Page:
Forensic Fashion
(c) 2006-present R. Macaraeg


>Costume Studies
>>1801 Batak datu 
Subjectdatu / guru shaman
Culture: Batak
Setting: northern Sumatra highlands 18-20thc

Context (Event Photos, Primary Sources, Secondary Sources, Field Notes)

* Pusaka 1992 p143 caption
"Herbalists are called "datu among the Batak people of North Sumatra. They not only treat disease, but can also fortell the future and make their clients invulnerable to charms."

* Traditions of Asian art 1995 p35
"It is for the unpredictable events, of both small and large proportions, that a sorcerer is needed.  Although he invokes some assistance from the deities, his skills largely depend on his magical powers to control and dispel, and sometimes even to work, evil.  In performing such rites, the priest draws upon and manipulates the tools of his profession: his knowledge of formulae and potions, and his magical instruments, especially his staff.  The name tungkot malehat could be translated as 'the seeing staff', an appropriate title for an object used in divination and exorcism."

* Power and gold 1985 p98
"One category of Batak art goes a bit beyond the conceptual framework of local kinship into the realm of divination, magical protection, and sorcery.  This was the domain of the datu (the Toba and Angkola word) or the guru (the Karo term).  This person was the master spirit conjurer and spellcaster of Batak village life (and contemporary city life, for that matter, since datu sorcery has proven to be one of the most resilient and adaptive areas of Batak culture in this last century of rapid modernization and integration into national life).  Toba datu and Karo guru outfitted themselves with a panoply of magic wands, amulets, conjurer's rings, and potion pouches.  All these objects were designed to take evil influences from the sorcerer, his patient, and his village and cast them back to their source."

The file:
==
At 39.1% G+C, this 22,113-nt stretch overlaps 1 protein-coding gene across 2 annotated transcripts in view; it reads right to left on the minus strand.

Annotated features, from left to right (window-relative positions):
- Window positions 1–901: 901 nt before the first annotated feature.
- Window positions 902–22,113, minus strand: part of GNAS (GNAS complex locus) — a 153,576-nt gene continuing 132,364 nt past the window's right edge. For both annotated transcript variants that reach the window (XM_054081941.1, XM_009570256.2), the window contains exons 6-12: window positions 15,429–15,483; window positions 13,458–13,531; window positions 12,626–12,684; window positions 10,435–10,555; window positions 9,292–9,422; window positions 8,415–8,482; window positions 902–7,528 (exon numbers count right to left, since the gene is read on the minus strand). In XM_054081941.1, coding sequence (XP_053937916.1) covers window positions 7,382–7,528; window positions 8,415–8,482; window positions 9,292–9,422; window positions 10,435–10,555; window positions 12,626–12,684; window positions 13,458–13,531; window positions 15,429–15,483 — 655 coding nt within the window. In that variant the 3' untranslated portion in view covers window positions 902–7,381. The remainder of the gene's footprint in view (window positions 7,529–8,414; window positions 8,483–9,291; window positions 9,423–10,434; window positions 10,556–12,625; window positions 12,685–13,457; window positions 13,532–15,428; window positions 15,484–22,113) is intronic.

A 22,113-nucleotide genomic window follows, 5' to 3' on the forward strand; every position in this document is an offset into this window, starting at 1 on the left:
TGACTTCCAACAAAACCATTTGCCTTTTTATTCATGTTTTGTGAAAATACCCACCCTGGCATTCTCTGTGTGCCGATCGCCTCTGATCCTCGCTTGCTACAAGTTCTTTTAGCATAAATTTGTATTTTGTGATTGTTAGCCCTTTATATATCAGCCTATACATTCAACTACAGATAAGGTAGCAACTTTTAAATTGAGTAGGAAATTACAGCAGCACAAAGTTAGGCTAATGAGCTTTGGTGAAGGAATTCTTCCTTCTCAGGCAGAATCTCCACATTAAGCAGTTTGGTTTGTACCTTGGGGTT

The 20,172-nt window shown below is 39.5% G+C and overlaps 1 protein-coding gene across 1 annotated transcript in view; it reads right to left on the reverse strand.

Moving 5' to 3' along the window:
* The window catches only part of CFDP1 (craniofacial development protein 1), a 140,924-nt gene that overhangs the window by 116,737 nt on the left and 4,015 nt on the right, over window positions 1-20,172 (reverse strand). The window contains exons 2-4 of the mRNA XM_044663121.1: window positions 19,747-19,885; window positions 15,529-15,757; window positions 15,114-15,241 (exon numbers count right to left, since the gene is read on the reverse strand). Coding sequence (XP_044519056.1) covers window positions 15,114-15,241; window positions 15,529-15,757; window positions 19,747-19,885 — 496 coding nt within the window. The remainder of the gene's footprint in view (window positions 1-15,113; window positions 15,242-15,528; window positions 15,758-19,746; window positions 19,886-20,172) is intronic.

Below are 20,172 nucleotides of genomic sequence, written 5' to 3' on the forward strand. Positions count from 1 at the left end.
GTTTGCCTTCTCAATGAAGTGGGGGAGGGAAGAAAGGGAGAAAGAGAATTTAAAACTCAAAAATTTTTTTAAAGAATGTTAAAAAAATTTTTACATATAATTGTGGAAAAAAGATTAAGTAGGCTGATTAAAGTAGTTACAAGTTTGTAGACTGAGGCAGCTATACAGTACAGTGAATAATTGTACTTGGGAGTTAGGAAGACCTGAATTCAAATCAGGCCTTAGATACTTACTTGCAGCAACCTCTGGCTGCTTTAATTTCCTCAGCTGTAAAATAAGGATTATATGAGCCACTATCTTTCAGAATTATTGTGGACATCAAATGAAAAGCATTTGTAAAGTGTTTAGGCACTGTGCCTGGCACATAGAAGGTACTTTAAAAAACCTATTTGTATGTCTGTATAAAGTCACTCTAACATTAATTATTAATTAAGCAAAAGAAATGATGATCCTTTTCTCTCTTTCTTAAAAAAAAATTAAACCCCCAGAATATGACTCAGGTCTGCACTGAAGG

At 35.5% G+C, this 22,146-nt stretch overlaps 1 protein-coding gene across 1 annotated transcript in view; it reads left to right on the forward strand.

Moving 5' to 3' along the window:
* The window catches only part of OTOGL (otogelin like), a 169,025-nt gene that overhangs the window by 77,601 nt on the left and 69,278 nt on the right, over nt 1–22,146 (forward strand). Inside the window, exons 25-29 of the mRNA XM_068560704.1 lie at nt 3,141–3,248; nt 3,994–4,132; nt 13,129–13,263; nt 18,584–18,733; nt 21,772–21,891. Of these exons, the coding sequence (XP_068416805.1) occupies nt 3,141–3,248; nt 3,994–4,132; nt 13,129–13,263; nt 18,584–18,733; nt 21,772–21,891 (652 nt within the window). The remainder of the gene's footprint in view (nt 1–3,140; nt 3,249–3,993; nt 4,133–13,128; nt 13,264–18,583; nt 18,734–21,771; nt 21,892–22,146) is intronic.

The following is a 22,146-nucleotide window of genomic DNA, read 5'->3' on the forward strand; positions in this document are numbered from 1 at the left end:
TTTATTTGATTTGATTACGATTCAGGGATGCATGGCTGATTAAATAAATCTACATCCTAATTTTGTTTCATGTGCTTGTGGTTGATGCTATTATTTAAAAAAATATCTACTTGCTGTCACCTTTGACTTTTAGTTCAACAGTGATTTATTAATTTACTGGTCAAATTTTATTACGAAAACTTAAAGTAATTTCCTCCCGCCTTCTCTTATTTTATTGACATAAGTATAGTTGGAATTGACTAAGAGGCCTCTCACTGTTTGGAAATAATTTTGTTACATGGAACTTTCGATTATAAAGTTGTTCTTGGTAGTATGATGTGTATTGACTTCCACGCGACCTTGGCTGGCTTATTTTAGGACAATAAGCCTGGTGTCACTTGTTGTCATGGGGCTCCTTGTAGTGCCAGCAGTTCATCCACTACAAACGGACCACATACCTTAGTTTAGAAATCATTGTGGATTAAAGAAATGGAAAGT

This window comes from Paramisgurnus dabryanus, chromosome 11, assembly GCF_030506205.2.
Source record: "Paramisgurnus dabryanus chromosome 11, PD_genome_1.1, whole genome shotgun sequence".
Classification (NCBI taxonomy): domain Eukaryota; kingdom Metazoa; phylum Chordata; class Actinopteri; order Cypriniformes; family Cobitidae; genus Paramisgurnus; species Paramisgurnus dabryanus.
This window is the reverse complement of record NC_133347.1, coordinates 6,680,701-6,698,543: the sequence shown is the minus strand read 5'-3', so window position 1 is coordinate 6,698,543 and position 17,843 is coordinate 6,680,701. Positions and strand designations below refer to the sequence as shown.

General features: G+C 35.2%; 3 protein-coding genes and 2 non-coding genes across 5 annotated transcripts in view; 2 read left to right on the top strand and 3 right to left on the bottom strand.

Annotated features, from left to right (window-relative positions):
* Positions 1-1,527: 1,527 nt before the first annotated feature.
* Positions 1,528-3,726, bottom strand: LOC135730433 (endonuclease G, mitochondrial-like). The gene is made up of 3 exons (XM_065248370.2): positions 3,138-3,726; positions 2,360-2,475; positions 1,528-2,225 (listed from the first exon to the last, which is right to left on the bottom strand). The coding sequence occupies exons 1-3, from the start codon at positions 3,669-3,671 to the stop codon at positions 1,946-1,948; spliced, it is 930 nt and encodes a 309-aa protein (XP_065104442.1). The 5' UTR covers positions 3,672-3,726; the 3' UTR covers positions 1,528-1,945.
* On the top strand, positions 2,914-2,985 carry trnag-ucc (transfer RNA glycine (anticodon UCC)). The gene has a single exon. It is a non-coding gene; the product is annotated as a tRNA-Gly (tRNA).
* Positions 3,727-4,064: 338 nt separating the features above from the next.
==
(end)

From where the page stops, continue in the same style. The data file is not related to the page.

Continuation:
* Traditions of Asian art 1995 p35
"The magician-priests (datu or guru) of the ancestral religion of the Batak peoples of north Sumatra employed a range of ritual objects in their attempts to harness the supernatural world and make contact with the spirits of the deceased: special textiles and costumes, talismans and amulets, recipes for medicines and spells inscribed in beaten bark books, texts incised on bamboo oracle sticks, medicine horns and containers of all shapes.  The most potent object in the sorcerer's regalia, however, was the magical wand or staff, a family heirloom in the treasury of the clan or village chief.
​    "These long and elaborately carved staffs (tunggal or tungkot) were carried by the village shaman at magical rituals intended to ward off evil, protect the village and fortell the future.  The staff might be struck into the ground to form part of a protective 'fence' to keep evil at bay.  The head of the staff, and in some instances the length of the shaft, were carved with animals and human figures."

* Power and gold 1985 p103 (on the Toba)